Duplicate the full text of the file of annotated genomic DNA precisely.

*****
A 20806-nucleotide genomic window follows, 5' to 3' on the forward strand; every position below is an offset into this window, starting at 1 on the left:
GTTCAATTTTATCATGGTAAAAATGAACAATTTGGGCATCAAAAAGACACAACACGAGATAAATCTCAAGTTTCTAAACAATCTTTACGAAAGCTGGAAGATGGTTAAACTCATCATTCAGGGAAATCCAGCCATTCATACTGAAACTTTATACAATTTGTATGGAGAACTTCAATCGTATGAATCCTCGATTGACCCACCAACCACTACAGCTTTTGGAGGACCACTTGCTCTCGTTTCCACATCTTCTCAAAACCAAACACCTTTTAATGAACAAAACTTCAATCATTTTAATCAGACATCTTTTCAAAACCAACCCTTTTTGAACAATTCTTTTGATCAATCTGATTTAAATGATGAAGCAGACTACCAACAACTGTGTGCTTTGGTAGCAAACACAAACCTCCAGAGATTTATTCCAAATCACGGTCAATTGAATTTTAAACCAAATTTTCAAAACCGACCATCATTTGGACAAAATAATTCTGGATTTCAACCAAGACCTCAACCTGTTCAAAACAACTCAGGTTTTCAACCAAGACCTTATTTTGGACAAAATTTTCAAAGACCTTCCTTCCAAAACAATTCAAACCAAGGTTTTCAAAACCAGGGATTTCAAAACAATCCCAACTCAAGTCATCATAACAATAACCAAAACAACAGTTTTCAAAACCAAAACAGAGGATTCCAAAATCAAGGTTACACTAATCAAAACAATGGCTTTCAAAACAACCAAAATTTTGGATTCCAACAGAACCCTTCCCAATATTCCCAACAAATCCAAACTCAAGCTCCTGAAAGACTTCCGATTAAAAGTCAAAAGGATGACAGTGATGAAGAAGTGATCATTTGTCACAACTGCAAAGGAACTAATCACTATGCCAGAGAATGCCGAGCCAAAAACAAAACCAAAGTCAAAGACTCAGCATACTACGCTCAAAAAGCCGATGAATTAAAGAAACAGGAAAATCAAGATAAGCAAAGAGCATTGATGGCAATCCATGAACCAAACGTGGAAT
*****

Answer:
A 20806-nucleotide genomic window follows, 5' to 3' on the forward strand; every position below is an offset into this window, starting at 1 on the left:
GTTCAATTTTATCATGGTAAAAATGAACAATTTGGGCATCAAAAAGACACAACACGAGATAAATCTCAAGTTTCTAAACAATCTTTACGAAAGCTGGAAGATGGTTAAACTCATCATTCAGGGAAATCCAGCCATTCATACTGAAACTTTATACAATTTGTATGGAGAACTTCAATCGTATGAATCCTCGATTGACCCACCAACCACTACAGCTTTTGGAGGACCACTTGCTCTCGTTTCCACATCTTCTCAAAACCAAACACCTTTTAATGAACAAAACTTCAATCATTTTAATCAGACATCTTTTCAAAACCAACCCTTTTTGAACAATTCTTTTGATCAATCTGATTTAAATGATGAAGCAGACTACCAACAACTGTGTGCTTTGGTAGCAAACACAAACCTCCAGAGATTTATTCCAAATCACGGTCAATTGAATTTTAAACCAAATTTTCAAAACCGACCATCATTTGGACAAAATAATTCTGGATTTCAACCAAGACCTCAACCTGTTCAAAACAACTCAGGTTTTCAACCAAGACCTTATTTTGGACAAAATTTTCAAAGACCTTCCTTCCAAAACAATTCAAACCAAGGTTTTCAAAACCAGGGATTTCAAAACAATCCCAACTCAAGTCATCATAACAATAACCAAAACAACAGTTTTCAAAACCAAAACAGAGGATTCCAAAATCAAGGTTACACTAATCAAAACAATGGCTTTCAAAACAACCAAAATTTTGGATTCCAACAGAACCCTTCCCAATATTCCCAACAAATCCAAACTCAAGCTCCTGAAAGACTTCCGATTAAAAGTCAAAAGGATGACAGTGATGAAGAAGTGATCATTTGTCACAACTGCAAAGGAACTAATCACTATGCCAGAGAATGCCGAGCCAAAAACAAAACCAAAGTCAAAGACTCAGCATACTACGCTCAAAAAGCCGATGAATTAAAGAAACAGGAAAATCAAGATAAGCAAAGAGCATTGATGGCAATCCATGAACCAAACGTGGAAT